• The creation of a series of local-news-oriented partnerships with journalism schools like those at Columbia and the City University of New York, or CUNY, which employ faculty and students to cover stories that are no longer economically affordable for local newspapers
  • Too many other small and still incipient ventures to mention

. . .  With the core news function of for-profit media increasingly on life support in the United States, we need to find ways to preserve investigative journalism

. . .

He points to countries who invest in a vigorous press, something the United States doesn’t do, likely  because Americans are hostile to the idea.

. . .  But as University of Illinois professor and tireless crusader for media democracy Robert McChesney and John Nichols point out:

we looked at the Economist magazine, and they rank every country in the world on how democratic it is and how open its governance is, how little corruption there is, how free people are, their civil liberties. … and the top six countries they ranked as the freest, most democratic countries were just about the six heaviest press-subsidizing nations in the world. The United States ranks well below them. Then we looked at Freedom House, a conservative group whose whole mission is to monitor government censorship and . . . it ranks every country in the world on how free the private press are in each of these countries every year. … Well you go down their list of the six freest private presses in the world and they’re pretty much in the six most heavy press-subsidizing nations that have those vibrant freest press systems. The United States is tied for 21st.

From earlier in the column:

Americans currently pay about $1.35 each in tax dollars to support noncommercial media, compared to about $25 in Canada, Australia, and Germany; nearly $60 in Japan; $80 in Britain; and more than $100 in Denmark and Finland. A similar fee in the United States would yield as much as $35 billion every year.

Thoughtful stuff – from someone who knows his stuff. (I am a serious fan.)

Our government does not work any more

There have been a number of fine articles and columns recently examining the increasingly dysfunctional U.S. Senate. (see also Eric Alterman’s really important essay for a look at how the executive branch is doing.)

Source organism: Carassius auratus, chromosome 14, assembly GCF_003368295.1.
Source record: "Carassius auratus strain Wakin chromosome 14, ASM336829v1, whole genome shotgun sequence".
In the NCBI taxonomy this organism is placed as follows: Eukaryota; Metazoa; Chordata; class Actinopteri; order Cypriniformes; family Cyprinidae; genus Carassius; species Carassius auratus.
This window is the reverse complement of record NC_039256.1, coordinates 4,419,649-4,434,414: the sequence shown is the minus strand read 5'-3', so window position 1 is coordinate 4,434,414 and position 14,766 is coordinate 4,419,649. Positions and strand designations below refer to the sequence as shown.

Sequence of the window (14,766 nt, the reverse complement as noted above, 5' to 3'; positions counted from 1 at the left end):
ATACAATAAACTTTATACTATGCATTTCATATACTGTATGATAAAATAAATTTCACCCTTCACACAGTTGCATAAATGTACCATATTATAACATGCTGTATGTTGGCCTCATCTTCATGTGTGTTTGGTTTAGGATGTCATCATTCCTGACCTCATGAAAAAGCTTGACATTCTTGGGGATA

Norm Orenstein of the American Enterprise Institute (that’s the thoughtful conservative think tank, unlike Heritage which is entirely ideological) has an op-ed today in Times. (Yes, I am still reading the editorial page.) It is definitely worth a read. From it:

“Filibusters aren’t just more numerous; they’re more mundane, too. Consider an earlier bill to extend unemployment benefits, passed in late 2009. It faced two filibusters — despite bipartisan backing and its eventual passage by a 98-0 margin. A bill that should have zipped through in a few days took four weeks, including seven days of floor debate. Or take the nomination of Judge Barbara Milano Keenan to the United States Court of Appeals for the Fourth Circuit: she, too, faced a filibuster, even though she was later confirmed 99 to 0.”

This is quite remarkable. And entirely irrational.

Now, it is on to A Face in The Crowd. And by the way, Beck’s DC side show has every movement person of color on the stage. None in the audience of course cuz all two dozen of them are on the stage. An Indian too. Also I thought I saw a Pakistani.

About a book

GAME CHANGE: Obama and the Clintons, McCain and Palin, and the Race of a Lifetime

I just blew the better part of the morning finishing this book. I could not step away. (It kept me reading last night until 3:00 am.) When it was published a few months ago, it was the talk of cable and the obsession of the White House press corps. Columns were written. Everyone weighed in, whether they’d been there or not. The authors talked to every talker. Their book sold a gajillion copies and probably made them rich.

It was criticized: said to be gossip, hearsay, suspicious, unfair. It was not sourced, nothing was attributed, how could anyone know if it was true? But it was a great read everyone said. A real barn burner. Even Eric Alterman, a media critic and a voice I trust entirely, said so..